TOKYO — An anti-nuclear candidate’s victory in the Niigata gubernatorial race Sunday is a hammering blow to Tokyo Electric Power Co. Holdings, which hoped to quickly restart nuclear reactors and improve its finances.
Ryuichi Yoneyama, who opposes a restart of the Nos. 6 and 7 reactors at Tepco’s Kashiwazaki-Kariwa power plant in the prefecture, beat a candidate seen as more receptive to the plan. A Kyodo News exit poll showed 64% of voters were against the restart, and that many of them voted for Yoneyama.
Yoneyama has pledged to uphold the policy of outgoing Gov. Hirohiko Izumida, who has been cautious about restarting the reactors. Yoneyama, who ran as an independent, received backing from the Japanese Communist Party and the Social Democratic Party, both of which call for a Japan free of nuclear energy.
The Ministry of Economy, Trade and Industry — charged with nuclear power policy — and the Tokyo utility had hoped for a victory by rival Tamio Mori. Tepco is banking on the financial boost from a restart at Kashiwazaki-Kariwa to exit government control, which began in 2012 after the Fukushima nuclear disaster.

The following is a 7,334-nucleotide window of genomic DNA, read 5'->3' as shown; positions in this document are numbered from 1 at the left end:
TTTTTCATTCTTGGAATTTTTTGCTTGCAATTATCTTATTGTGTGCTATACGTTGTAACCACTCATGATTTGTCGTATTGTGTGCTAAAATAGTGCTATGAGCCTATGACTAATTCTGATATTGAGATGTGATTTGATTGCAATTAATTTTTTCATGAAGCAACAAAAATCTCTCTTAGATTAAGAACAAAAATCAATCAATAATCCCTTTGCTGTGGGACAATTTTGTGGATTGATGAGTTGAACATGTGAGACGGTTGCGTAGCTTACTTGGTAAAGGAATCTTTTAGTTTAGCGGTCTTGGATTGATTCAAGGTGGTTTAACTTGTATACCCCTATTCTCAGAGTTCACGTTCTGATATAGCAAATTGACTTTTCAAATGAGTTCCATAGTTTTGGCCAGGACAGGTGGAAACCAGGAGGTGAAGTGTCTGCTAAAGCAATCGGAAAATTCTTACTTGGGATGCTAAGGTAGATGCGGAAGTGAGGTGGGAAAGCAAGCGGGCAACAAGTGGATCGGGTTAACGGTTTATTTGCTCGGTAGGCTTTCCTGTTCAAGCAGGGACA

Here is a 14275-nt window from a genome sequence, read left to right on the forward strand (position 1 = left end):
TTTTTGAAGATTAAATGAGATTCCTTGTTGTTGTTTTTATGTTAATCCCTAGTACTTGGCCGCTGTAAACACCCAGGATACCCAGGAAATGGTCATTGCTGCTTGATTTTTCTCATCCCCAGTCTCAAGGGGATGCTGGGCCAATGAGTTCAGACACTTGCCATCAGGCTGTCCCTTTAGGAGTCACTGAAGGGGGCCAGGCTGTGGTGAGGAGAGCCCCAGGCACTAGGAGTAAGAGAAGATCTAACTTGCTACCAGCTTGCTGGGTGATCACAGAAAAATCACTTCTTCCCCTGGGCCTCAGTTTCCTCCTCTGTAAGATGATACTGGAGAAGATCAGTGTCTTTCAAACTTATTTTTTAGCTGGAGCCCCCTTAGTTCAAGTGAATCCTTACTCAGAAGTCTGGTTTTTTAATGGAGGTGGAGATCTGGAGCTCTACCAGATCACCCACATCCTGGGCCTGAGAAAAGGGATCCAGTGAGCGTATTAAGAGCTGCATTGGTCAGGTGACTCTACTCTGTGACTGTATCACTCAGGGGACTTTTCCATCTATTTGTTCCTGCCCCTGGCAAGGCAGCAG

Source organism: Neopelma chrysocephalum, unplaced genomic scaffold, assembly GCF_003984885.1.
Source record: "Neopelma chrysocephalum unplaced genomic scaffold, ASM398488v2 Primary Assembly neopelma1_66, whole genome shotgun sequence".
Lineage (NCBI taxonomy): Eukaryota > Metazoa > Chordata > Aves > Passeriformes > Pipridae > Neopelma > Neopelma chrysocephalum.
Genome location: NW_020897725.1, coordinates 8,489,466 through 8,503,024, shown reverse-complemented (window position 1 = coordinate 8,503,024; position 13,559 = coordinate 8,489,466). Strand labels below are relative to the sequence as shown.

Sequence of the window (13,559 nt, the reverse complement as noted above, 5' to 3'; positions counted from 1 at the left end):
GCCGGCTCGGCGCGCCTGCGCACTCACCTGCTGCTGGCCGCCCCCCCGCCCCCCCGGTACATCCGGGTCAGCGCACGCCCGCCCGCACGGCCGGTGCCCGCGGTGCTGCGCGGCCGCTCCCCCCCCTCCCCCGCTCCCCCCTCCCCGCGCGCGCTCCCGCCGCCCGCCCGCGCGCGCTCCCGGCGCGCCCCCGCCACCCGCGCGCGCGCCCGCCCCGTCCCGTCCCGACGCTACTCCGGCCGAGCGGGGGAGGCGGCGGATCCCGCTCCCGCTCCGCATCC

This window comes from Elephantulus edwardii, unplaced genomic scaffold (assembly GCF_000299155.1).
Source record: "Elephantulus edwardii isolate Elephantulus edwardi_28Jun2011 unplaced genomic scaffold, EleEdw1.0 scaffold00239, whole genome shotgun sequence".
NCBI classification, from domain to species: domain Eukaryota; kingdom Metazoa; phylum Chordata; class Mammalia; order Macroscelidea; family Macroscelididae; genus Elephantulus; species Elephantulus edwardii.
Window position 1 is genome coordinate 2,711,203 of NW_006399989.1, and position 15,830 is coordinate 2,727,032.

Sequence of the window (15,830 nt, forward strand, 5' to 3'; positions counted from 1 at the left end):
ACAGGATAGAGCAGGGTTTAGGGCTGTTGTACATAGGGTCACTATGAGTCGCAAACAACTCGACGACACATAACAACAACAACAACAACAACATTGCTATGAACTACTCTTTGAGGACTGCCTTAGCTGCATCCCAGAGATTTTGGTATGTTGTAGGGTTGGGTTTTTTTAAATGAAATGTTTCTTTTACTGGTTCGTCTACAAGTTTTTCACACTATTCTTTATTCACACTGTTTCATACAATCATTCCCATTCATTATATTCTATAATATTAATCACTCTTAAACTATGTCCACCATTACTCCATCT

“That Yoneyama, who promised to honor Izumida’s policy, has been elected has serious implications,” said a METI official, adding that the ministry will “strive to build support with the new governor by listening to his opinion.”
“The people have spoken,” said Tepco through a spokesperson. “We will continue to bolster safety measures based on the lessons gleaned from Fukushima.”
Japan’s Nuclear Regulation Authority is at the final stage of inspecting the reactors for restart. Tepco’s decision to relocate the plant’s accident response center has made the date of approval uncertain, but the green light could come early next year.
Delays in resuming operations would damage Tepco’s hopes of rebuilding its finances, and likely also would impact discussions of how it can shoulder additional costs involving the Fukushima accident. Tepco promises to pay in principle the enormous cost of dismantling the damaged reactors, but that pledge now seems increasingly unrealistic.
With public opinion staunchly against nuclear power plants, plans to have the government or other utilities shoulder the cost are unlikely to win support. Japan hoped to reach a conclusion by year’s end, but that time frame, too, is now uncertain.